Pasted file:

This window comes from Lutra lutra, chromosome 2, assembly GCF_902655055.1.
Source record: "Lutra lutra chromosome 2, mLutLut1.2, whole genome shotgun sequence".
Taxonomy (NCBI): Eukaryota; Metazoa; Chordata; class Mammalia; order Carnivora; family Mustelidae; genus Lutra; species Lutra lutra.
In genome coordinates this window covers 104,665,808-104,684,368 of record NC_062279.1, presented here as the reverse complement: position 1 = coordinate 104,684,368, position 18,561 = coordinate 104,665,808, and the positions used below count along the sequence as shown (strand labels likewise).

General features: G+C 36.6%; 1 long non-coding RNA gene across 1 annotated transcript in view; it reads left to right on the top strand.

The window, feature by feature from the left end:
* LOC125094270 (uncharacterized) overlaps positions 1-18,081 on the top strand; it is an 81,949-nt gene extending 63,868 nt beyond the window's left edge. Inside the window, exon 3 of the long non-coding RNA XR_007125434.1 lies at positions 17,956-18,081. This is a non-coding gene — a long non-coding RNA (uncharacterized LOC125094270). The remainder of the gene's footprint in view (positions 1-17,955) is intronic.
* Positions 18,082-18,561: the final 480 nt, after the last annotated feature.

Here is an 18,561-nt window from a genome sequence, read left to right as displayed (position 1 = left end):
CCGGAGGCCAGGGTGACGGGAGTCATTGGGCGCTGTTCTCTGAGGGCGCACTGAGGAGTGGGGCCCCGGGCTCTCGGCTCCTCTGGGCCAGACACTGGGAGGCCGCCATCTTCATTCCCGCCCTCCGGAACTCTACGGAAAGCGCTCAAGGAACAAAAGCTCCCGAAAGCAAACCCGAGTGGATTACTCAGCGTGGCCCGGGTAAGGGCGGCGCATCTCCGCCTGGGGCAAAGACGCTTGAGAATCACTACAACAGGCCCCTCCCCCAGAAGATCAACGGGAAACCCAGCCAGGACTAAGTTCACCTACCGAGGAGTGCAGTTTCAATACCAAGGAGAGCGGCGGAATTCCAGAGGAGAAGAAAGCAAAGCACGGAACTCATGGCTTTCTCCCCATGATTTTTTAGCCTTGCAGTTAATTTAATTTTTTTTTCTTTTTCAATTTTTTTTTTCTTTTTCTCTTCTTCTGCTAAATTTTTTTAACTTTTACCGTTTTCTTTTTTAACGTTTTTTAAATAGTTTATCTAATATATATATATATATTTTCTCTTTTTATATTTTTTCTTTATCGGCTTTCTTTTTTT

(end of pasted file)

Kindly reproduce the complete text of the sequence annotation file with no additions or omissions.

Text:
This window comes from Lutra lutra, chromosome 2, assembly GCF_902655055.1.
Source record: "Lutra lutra chromosome 2, mLutLut1.2, whole genome shotgun sequence".
Taxonomy (NCBI): Eukaryota; Metazoa; Chordata; class Mammalia; order Carnivora; family Mustelidae; genus Lutra; species Lutra lutra.
In genome coordinates this window covers 104,665,808-104,684,368 of record NC_062279.1, presented here as the reverse complement: position 1 = coordinate 104,684,368, position 18,561 = coordinate 104,665,808, and the positions used below count along the sequence as shown (strand labels likewise).

General features: G+C 36.6%; 1 long non-coding RNA gene across 1 annotated transcript in view; it reads left to right on the top strand.

The window, feature by feature from the left end:
* LOC125094270 (uncharacterized) overlaps positions 1-18,081 on the top strand; it is an 81,949-nt gene extending 63,868 nt beyond the window's left edge. Inside the window, exon 3 of the long non-coding RNA XR_007125434.1 lies at positions 17,956-18,081. This is a non-coding gene — a long non-coding RNA (uncharacterized LOC125094270). The remainder of the gene's footprint in view (positions 1-17,955) is intronic.
* Positions 18,082-18,561: the final 480 nt, after the last annotated feature.

Here is an 18,561-nt window from a genome sequence, read left to right as displayed (position 1 = left end):
CCGGAGGCCAGGGTGACGGGAGTCATTGGGCGCTGTTCTCTGAGGGCGCACTGAGGAGTGGGGCCCCGGGCTCTCGGCTCCTCTGGGCCAGACACTGGGAGGCCGCCATCTTCATTCCCGCCCTCCGGAACTCTACGGAAAGCGCTCAAGGAACAAAAGCTCCCGAAAGCAAACCCGAGTGGATTACTCAGCGTGGCCCGGGTAAGGGCGGCGCATCTCCGCCTGGGGCAAAGACGCTTGAGAATCACTACAACAGGCCCCTCCCCCAGAAGATCAACGGGAAACCCAGCCAGGACTAAGTTCACCTACCGAGGAGTGCAGTTTCAATACCAAGGAGAGCGGCGGAATTCCAGAGGAGAAGAAAGCAAAGCACGGAACTCATGGCTTTCTCCCCATGATTTTTTAGCCTTGCAGTTAATTTAATTTTTTTTTCTTTTTCAATTTTTTTTTTCTTTTTCTCTTCTTCTGCTAAATTTTTTTAACTTTTACCGTTTTCTTTTTTAACGTTTTTTAAATAGTTTATCTAATATATATATATATATTTTCTCTTTTTATATTTTTTCTTTATCGGCTTTCTTTTTTT